A fantastic development out of the United States last week – Harvard Law School and Ravel Law plan to make access to the school’s entire library of reported U.S. case law available for free on Ravel’s website. In a multi-year effort and at a cost said to be in the millions (exact details not known), some “40,000 books containing approximately forty million pages of court decisions” are being digitized and uploaded to Ravel’s platform, where anybody will be able to search, read and use the material at no cost. This is an incredible advance in open access to law and one that is being rightly praised in the U.S. and around the world.
Ravel Law, as a private entity (in which Harvard holds a 4% equity interest), has an eight-year exclusive license to commercially exploit the files, but the deal provides for early expiration on a jurisdiction-by-jurisdiction basis as each “publishes its future court decisions online in an acceptable format.” Harvard reports that Illinois and Arkansas already satisfy that condition. (If you’re curious where the other States currently stand, Berkman Center Research Fellow and Slaw contributor Sarah Glassmeyer has you covered.)
A little more background on the Harvard/Ravel deal as reported on Bob Ambrogi’s Law Sites blog:
- It is literally every published opinion from every U.S. jurisdiction from all time
- Text of cases will include links to images showing the original cases as they appeared in print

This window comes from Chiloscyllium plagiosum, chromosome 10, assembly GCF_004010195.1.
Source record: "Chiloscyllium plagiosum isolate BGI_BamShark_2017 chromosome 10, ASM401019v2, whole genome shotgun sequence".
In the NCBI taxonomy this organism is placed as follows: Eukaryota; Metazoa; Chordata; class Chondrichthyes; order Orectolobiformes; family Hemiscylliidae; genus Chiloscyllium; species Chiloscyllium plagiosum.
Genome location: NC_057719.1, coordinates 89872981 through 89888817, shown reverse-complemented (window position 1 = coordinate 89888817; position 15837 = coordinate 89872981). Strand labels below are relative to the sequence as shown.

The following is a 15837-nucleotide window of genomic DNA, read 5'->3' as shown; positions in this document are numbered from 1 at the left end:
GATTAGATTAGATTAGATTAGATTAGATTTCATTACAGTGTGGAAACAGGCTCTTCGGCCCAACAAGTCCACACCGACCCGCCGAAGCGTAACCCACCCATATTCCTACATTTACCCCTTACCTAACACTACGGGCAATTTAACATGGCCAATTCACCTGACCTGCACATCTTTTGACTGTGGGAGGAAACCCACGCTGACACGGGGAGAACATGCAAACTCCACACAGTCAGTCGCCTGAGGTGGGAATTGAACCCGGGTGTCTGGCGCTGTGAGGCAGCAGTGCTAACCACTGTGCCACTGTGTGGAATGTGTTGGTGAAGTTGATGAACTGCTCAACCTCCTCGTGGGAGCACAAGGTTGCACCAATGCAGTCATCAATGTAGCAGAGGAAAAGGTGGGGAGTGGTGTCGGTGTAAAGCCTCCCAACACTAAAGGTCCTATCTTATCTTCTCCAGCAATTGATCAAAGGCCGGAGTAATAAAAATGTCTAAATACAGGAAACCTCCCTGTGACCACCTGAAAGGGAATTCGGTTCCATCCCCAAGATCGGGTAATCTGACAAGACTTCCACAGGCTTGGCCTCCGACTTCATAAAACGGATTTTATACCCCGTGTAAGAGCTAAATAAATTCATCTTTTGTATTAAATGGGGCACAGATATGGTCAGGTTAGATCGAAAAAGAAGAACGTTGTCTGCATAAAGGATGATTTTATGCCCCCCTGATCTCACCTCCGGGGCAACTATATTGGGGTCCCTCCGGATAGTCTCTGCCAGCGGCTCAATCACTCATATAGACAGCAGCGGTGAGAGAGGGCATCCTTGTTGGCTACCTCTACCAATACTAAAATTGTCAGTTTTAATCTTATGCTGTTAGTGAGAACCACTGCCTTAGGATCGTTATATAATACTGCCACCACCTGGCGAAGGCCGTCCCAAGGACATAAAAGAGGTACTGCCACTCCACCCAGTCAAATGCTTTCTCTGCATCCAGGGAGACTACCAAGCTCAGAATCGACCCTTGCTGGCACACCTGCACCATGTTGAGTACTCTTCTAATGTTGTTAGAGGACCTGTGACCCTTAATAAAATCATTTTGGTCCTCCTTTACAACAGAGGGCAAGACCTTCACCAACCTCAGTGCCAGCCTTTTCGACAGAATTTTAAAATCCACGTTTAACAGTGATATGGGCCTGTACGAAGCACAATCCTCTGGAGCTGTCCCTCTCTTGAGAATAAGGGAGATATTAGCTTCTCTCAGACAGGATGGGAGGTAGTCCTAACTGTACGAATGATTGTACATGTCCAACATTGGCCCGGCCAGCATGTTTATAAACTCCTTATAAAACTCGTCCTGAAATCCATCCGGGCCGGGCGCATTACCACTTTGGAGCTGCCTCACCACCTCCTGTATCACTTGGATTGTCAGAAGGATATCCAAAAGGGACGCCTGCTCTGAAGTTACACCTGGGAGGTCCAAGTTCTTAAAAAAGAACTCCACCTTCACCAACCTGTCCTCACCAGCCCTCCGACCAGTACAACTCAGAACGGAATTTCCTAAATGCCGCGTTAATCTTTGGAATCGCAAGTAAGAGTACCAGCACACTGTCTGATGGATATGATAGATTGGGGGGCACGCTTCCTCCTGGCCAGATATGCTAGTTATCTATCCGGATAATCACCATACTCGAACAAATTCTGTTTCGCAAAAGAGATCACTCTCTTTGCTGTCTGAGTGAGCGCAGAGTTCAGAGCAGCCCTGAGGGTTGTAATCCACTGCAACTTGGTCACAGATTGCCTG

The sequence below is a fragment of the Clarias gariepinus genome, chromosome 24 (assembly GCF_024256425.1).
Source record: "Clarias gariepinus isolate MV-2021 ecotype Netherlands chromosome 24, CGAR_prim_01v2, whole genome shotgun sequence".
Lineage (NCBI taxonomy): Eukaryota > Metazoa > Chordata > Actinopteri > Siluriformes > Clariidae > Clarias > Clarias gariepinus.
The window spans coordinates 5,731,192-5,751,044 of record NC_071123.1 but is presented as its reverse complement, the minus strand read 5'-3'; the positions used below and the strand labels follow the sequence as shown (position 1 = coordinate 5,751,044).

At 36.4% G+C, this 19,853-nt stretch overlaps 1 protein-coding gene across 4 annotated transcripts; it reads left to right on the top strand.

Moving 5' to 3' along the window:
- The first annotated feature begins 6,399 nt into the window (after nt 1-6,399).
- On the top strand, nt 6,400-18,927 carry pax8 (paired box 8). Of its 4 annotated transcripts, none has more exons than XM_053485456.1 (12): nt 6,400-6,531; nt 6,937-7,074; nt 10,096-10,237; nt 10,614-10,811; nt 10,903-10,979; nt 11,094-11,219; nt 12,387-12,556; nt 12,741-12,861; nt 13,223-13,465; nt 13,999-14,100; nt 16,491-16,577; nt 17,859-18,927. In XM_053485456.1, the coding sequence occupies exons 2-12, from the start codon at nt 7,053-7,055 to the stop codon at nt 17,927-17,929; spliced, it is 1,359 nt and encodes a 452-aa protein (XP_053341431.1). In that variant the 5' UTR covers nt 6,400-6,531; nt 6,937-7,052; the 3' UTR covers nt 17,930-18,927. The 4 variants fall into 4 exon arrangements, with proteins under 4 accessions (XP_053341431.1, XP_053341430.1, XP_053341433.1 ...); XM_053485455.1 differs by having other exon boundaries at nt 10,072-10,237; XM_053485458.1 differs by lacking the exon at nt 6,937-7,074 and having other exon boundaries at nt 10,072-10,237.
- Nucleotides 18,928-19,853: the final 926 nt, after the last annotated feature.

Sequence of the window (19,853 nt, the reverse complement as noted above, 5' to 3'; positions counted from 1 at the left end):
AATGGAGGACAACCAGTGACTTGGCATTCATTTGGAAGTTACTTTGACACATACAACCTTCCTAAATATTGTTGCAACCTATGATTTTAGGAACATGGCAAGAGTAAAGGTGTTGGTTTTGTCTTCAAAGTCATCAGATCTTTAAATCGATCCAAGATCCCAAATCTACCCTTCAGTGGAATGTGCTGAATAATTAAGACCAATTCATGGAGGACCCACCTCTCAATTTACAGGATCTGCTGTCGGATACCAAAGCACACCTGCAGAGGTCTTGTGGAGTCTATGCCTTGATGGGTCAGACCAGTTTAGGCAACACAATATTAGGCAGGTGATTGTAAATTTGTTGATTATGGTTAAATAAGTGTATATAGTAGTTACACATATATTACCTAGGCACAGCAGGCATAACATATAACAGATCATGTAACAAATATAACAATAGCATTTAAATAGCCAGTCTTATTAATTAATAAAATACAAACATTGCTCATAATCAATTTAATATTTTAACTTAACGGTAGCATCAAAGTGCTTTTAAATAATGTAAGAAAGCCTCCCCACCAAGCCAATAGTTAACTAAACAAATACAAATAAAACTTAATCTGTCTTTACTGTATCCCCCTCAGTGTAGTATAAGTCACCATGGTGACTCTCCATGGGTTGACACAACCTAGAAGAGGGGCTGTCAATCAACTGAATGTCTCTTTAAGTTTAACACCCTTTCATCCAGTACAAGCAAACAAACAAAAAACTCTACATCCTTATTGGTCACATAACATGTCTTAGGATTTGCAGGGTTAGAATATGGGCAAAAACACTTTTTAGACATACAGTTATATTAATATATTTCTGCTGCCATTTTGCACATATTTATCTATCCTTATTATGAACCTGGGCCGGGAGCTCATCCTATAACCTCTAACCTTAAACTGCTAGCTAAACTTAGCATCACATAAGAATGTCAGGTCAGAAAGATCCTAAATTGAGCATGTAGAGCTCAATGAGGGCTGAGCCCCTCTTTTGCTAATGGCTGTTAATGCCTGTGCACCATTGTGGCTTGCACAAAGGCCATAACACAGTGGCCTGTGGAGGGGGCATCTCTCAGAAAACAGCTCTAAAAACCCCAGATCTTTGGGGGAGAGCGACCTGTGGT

- [F]or any state that makes its case law available online in an authoritative, machine-readable format, […] the historical collection for that state will become immediately available in the public domain. They are doing this, Lewis said, as a call to action for the states to put their case law online in an authoritative format.
- […] Ravel Law will develop an API to let other developers work with the information. Ravel will license the data to commercial publishers and others who want to purchase it.
- Researchers who are doing empirical research will be able to apply for access to the bulk data prior to the expiration of the eight years.
U.S. case law is considered public domain, but headnotes and editorial treatments are subject to copyright. Consequently, anyone hoping to scan old casebooks needs to strip out the copyrightable elements before putting the content to use. Several players have taken up the task and today at least five “retail” legal information services offer extensive fee-based case law access (e.g., Westlaw, Lexis, Fastcase, Casemaker, Bloomberg BNA) and I’m aware of at least three that offer fee-based bulk access to “wholesale” feeds of case law with collections going back decades. Throw in groups like Casetext, Justia and the Free Law Project, that offer free retail or wholesale access of more current case law and you have the makings of a very competitive, open and innovative market. Moreover, you have numerous players with an incentive to support third-party development of tools and services that make new and exciting use of that content.
The Harvard/Ravel deal will push things even further by truly liberating access to the content that supports the business models of all players. When bulk access to case law is free for everybody, it gets harder for anyone to make a buck selling simple access. As the commercial value of U.S. case law begins to diminish, the incentives to build something on top of that data increase.
Exciting times ahead, but it has me thinking: whither Canada?
I’ll explore that question with a Part 2 post next week.